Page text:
The debtor in question: Donald Trump, the future president of the United States.Instead of paying up, the New York real estate mogul countersued, claiming the 2008 crash was a force majeure event—one that Deutsche had helped precipitate.
So far, his team has charged key Trump campaign officials Paul Manafort and Rick Gates with money laundering, as well as other offenses.
He’s also gotten two former advisers, Michael Flynn and George Papadopoulos, to plead guilty to lying to the FBI and cooperate with the probe.
Now, however, Mueller appears to be following the money, trying to determine if Trump has a financial connection to Russia—one that might at least partly explain his behavior.
In December, the German newspaper reported that the special counsel’s office has subpoenaed Deutsche Bank, demanding data and documents related to people or entities tied to the president and those close to him.
In addition to substantial cash, personal investments and various other tangible assets, he maintains substantial interests in numerous extraordinary properties in New York and around the country. There were also casinos and golf courses scattered all over the world.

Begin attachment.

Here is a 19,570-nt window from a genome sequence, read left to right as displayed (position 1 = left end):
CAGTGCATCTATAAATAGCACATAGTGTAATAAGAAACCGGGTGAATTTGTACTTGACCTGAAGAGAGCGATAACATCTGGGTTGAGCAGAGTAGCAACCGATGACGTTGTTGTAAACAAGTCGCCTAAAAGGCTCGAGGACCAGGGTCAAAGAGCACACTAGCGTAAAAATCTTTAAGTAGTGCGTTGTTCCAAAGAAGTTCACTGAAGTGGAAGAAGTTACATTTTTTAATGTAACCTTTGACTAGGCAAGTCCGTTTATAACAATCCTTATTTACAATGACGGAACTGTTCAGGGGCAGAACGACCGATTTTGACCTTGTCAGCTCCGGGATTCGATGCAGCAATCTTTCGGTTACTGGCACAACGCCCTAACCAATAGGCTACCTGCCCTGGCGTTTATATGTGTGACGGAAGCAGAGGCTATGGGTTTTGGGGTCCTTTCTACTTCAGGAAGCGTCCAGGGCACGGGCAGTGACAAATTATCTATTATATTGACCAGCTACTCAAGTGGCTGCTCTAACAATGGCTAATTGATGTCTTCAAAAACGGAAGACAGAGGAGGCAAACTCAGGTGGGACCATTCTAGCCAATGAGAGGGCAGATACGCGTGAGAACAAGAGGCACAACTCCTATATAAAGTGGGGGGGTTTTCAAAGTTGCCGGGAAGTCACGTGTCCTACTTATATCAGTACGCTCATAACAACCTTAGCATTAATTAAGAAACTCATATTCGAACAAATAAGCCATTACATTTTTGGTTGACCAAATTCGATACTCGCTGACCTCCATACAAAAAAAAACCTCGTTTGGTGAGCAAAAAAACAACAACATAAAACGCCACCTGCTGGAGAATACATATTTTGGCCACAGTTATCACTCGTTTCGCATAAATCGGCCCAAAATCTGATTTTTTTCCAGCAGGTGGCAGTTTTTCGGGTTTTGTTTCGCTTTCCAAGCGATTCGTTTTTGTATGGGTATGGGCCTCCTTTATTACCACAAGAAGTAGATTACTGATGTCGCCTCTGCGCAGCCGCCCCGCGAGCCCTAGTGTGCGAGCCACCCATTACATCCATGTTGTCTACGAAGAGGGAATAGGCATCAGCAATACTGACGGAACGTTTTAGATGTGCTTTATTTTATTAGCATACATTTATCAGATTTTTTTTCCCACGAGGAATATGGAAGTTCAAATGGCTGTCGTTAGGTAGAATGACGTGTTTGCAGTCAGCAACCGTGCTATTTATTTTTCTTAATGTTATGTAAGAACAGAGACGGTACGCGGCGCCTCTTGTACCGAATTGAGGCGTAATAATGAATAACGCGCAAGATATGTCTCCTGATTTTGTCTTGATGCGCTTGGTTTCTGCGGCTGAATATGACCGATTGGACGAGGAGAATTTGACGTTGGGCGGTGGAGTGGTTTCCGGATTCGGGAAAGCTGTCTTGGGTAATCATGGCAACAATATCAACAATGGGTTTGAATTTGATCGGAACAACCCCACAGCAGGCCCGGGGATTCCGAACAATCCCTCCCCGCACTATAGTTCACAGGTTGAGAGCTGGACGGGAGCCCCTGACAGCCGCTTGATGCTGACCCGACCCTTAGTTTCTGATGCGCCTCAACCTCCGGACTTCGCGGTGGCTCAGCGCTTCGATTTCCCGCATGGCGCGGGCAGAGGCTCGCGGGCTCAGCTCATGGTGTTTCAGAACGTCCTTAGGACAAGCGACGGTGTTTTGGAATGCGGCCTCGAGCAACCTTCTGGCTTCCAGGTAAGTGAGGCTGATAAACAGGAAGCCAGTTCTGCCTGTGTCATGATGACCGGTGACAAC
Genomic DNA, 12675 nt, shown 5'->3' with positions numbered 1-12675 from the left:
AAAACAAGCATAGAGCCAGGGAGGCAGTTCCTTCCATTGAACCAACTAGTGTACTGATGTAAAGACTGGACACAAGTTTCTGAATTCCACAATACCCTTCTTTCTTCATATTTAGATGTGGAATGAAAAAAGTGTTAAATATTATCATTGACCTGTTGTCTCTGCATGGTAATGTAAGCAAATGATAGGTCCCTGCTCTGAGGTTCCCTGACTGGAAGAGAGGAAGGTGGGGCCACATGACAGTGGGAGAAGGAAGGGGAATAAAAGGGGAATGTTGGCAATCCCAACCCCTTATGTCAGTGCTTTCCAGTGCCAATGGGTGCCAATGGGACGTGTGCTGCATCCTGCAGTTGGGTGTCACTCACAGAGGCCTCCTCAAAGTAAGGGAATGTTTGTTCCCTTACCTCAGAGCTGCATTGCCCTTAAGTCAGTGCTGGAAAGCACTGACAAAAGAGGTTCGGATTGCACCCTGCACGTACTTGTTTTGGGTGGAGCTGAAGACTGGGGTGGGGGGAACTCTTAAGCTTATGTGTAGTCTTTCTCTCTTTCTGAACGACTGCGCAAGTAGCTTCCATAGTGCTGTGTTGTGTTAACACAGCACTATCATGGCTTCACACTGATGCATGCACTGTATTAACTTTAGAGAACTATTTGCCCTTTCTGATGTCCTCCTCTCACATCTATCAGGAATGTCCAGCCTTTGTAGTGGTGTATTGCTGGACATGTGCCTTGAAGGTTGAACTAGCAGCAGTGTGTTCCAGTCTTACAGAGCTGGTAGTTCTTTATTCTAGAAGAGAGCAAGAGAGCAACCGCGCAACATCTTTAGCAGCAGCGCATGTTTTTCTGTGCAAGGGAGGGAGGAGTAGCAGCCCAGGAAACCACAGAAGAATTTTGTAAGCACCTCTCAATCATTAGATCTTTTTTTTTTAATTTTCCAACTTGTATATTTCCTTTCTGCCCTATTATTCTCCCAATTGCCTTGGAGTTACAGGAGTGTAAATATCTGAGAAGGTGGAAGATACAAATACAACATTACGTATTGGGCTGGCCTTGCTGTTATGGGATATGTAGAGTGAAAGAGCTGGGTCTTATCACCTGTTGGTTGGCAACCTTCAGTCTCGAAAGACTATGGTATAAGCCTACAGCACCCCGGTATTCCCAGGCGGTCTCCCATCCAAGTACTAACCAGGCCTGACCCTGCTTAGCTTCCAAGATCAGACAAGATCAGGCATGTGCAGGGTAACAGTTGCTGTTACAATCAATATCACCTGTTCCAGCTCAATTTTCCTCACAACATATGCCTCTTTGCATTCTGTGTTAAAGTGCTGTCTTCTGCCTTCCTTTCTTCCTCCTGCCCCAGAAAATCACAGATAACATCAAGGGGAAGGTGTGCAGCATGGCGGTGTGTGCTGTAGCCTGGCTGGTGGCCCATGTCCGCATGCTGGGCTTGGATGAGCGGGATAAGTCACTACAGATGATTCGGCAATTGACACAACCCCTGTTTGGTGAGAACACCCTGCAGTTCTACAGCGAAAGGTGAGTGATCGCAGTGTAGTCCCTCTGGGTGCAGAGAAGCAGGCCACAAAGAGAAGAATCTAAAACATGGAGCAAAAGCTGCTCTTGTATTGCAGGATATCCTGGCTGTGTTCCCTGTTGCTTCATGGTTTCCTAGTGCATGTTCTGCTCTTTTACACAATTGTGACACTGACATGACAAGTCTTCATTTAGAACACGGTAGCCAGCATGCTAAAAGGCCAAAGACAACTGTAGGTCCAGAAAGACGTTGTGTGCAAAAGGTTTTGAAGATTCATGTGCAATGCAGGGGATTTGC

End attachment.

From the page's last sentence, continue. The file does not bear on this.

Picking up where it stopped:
The same day Trump argued that the Great Recession meant he didn’t need to pay back his debts, he gave an interview to newspaper.
The client had personally guaranteed the loan, but a few years later, the Great Recession devastated the economy, and he defaulted on his payment, with 0 million outstanding.
Deutsche was seeking an immediate million from the client, plus interest, legal fees and costs.
How he did it was bizarre: He paid back Deutsche with a massive lifeline—from Deutsche.
Only this time he eschewed its real estate team—which wanted nothing to do with him—and got a loan from its private wealth division.
I figured it was the bank’s problem, not mine,” Molo quoted him as saying, in connection with unpaid debt.